As I read the discussions in various forums and Facebook groups, it is apparent that many users continue to use older versions of Photoshop Elements. Many users are even using older versions than PSE 11, released in the Fall of 2012. This version is significant, because Adobe changed the complete look and feel of the program in that version.
One of the most commonly asked questions from users of older versions is whether or not it is worthwhile to upgrade to the then current version. The answer for a given user depends upon their circumstances. It is often driven by changes in the computer they use, its operating system, and/or the camera they use.
Today, we are probably about half way through the product life cycle of PSE 2020. If history repeats itself, PSE 2021 will be released sometime this Fall. So the question many users ask is should I upgrade to the latest version. Adobe has a excellent table that compares PSE 2020 features with previous ones going back to PSE 15. You can access it at the link below:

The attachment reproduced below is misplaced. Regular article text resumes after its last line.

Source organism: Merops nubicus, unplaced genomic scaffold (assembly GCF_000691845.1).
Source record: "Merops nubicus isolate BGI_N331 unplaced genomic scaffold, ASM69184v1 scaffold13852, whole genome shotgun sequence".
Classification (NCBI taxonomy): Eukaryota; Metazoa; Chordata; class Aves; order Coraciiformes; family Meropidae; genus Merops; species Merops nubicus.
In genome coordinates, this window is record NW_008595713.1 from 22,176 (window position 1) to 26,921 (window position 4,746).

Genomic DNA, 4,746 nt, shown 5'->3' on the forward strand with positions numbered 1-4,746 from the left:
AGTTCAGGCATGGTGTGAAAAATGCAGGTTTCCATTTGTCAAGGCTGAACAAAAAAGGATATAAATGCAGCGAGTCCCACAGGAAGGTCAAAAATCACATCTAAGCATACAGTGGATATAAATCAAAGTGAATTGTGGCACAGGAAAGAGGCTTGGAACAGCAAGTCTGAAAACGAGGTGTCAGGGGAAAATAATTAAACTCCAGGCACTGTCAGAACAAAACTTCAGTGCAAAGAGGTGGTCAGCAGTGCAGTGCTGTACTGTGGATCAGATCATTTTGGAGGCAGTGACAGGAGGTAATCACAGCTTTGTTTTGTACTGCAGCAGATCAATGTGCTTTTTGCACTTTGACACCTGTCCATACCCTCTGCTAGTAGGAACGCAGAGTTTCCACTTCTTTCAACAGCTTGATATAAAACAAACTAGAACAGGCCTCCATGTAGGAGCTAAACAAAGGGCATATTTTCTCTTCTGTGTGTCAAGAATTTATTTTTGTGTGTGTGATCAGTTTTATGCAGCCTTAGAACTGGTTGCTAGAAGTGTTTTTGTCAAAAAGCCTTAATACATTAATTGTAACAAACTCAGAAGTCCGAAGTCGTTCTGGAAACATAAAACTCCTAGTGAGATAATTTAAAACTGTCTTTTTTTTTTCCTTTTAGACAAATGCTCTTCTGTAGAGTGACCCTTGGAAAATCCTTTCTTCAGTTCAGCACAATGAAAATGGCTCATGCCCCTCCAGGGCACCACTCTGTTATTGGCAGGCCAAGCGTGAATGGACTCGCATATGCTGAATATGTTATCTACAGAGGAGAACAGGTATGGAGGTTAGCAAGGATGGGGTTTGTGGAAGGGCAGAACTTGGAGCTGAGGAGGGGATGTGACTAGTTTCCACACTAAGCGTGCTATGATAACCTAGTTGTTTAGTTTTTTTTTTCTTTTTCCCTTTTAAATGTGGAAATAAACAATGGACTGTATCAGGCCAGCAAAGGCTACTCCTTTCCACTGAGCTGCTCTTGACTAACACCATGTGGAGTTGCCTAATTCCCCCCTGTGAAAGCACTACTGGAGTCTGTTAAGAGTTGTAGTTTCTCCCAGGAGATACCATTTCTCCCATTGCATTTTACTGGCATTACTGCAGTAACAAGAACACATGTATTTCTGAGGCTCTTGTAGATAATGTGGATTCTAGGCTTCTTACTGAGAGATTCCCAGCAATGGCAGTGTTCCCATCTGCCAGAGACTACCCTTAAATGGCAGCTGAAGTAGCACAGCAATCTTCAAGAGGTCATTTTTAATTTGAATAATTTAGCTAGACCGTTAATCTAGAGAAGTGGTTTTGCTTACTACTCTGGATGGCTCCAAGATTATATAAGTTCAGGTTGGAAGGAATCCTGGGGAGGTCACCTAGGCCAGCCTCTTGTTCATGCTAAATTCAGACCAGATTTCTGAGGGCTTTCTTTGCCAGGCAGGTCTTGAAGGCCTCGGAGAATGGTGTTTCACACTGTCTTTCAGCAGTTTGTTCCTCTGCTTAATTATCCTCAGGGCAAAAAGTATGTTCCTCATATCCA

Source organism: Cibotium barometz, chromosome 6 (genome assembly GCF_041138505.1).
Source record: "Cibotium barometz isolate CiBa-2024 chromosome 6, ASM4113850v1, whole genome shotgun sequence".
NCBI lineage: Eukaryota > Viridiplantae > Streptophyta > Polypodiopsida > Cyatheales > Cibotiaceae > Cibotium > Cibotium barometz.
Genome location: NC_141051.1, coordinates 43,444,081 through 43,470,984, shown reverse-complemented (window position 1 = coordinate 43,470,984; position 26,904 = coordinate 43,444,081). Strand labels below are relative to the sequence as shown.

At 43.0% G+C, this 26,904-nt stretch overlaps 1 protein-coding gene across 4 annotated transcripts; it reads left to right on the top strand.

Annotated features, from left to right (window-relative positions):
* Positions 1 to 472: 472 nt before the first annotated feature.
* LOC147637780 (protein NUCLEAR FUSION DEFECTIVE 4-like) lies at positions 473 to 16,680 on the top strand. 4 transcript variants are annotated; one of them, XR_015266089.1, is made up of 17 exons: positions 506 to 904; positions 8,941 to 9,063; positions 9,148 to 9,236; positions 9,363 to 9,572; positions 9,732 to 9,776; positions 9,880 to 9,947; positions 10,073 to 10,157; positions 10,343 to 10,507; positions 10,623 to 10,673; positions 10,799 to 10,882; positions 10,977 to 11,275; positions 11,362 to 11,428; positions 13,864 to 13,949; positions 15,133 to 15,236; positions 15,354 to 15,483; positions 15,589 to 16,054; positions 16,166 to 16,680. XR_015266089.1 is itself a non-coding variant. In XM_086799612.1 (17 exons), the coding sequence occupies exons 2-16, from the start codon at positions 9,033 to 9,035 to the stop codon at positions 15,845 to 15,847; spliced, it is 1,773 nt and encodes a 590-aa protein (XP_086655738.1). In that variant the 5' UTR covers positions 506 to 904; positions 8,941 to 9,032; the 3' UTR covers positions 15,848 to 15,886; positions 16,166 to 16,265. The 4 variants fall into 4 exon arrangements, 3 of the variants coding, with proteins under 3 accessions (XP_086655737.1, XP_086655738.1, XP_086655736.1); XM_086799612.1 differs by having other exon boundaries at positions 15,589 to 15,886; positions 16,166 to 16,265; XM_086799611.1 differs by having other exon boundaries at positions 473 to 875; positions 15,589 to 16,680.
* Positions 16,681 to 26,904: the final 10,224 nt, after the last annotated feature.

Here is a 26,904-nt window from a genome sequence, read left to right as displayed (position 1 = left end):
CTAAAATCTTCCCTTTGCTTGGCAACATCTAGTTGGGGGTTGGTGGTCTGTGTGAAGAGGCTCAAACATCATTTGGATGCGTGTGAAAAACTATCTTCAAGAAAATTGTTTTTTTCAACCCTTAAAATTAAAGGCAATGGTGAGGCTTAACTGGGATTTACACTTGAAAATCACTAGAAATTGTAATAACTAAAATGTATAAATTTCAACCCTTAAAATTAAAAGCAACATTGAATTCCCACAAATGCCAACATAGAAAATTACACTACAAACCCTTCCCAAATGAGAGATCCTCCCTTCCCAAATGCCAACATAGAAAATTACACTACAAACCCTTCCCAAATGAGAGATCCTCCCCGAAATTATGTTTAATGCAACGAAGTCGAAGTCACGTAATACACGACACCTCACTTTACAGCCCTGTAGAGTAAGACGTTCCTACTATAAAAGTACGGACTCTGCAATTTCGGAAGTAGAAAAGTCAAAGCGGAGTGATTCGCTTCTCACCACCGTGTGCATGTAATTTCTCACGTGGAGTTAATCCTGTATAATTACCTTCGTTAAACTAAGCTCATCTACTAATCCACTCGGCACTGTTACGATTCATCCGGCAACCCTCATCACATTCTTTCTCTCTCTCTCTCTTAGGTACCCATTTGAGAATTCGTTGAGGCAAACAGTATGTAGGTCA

For several years now I have maintained my own table. It is more detailed than the one in the above link and goes back to PSE 11. The link below is to my current version. It is an Excel spreadsheet.
In this post, I am going to demonstrate how to bring out detail in landscape photos using traditional/legacy commands in Photoshop.
In more recent versions of Photoshop, we have new commands such as Clarity and Texture that essentially do this. But sometimes it is fun to revert to the old way. Besides, there is always that potential to better control the final result.
In this demo, I will be using Photoshop 2020, but the same techniques can be used using Photoshop Elements as well. I learned this technique from Dave Seeram in a magazine article he wrote several years ago.
Click on the figure below to view the tutorial.
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